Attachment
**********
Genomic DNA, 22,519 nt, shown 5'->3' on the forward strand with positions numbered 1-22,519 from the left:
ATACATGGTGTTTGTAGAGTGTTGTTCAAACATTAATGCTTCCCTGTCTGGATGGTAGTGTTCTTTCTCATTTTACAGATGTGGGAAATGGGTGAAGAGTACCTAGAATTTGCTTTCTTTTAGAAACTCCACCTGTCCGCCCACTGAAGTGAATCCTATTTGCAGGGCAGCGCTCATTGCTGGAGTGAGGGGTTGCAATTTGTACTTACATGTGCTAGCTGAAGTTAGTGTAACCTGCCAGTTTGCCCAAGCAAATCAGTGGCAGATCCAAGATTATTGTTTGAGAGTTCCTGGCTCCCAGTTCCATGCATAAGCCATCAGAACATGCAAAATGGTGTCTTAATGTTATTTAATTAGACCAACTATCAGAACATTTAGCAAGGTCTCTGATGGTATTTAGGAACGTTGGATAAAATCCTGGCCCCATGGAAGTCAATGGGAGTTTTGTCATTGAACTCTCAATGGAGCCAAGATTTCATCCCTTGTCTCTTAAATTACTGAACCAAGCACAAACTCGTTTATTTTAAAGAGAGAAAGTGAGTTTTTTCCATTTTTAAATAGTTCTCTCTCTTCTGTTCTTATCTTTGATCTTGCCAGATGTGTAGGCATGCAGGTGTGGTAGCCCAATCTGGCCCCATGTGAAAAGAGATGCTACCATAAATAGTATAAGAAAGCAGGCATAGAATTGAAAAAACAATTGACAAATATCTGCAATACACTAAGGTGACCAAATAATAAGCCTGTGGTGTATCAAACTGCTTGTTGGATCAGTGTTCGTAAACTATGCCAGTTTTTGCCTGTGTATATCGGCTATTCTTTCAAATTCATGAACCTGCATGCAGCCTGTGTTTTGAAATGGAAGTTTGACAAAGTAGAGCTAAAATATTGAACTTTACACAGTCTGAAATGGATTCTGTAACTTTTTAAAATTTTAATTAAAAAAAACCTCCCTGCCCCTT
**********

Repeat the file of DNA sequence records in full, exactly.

Genomic DNA, 22,519 nt, shown 5'->3' on the forward strand with positions numbered 1-22,519 from the left:
ATACATGGTGTTTGTAGAGTGTTGTTCAAACATTAATGCTTCCCTGTCTGGATGGTAGTGTTCTTTCTCATTTTACAGATGTGGGAAATGGGTGAAGAGTACCTAGAATTTGCTTTCTTTTAGAAACTCCACCTGTCCGCCCACTGAAGTGAATCCTATTTGCAGGGCAGCGCTCATTGCTGGAGTGAGGGGTTGCAATTTGTACTTACATGTGCTAGCTGAAGTTAGTGTAACCTGCCAGTTTGCCCAAGCAAATCAGTGGCAGATCCAAGATTATTGTTTGAGAGTTCCTGGCTCCCAGTTCCATGCATAAGCCATCAGAACATGCAAAATGGTGTCTTAATGTTATTTAATTAGACCAACTATCAGAACATTTAGCAAGGTCTCTGATGGTATTTAGGAACGTTGGATAAAATCCTGGCCCCATGGAAGTCAATGGGAGTTTTGTCATTGAACTCTCAATGGAGCCAAGATTTCATCCCTTGTCTCTTAAATTACTGAACCAAGCACAAACTCGTTTATTTTAAAGAGAGAAAGTGAGTTTTTTCCATTTTTAAATAGTTCTCTCTCTTCTGTTCTTATCTTTGATCTTGCCAGATGTGTAGGCATGCAGGTGTGGTAGCCCAATCTGGCCCCATGTGAAAAGAGATGCTACCATAAATAGTATAAGAAAGCAGGCATAGAATTGAAAAAACAATTGACAAATATCTGCAATACACTAAGGTGACCAAATAATAAGCCTGTGGTGTATCAAACTGCTTGTTGGATCAGTGTTCGTAAACTATGCCAGTTTTTGCCTGTGTATATCGGCTATTCTTTCAAATTCATGAACCTGCATGCAGCCTGTGTTTTGAAATGGAAGTTTGACAAAGTAGAGCTAAAATATTGAACTTTACACAGTCTGAAATGGATTCTGTAACTTTTTAAAATTTTAATTAAAAAAAACCTCCCTGCCCCTT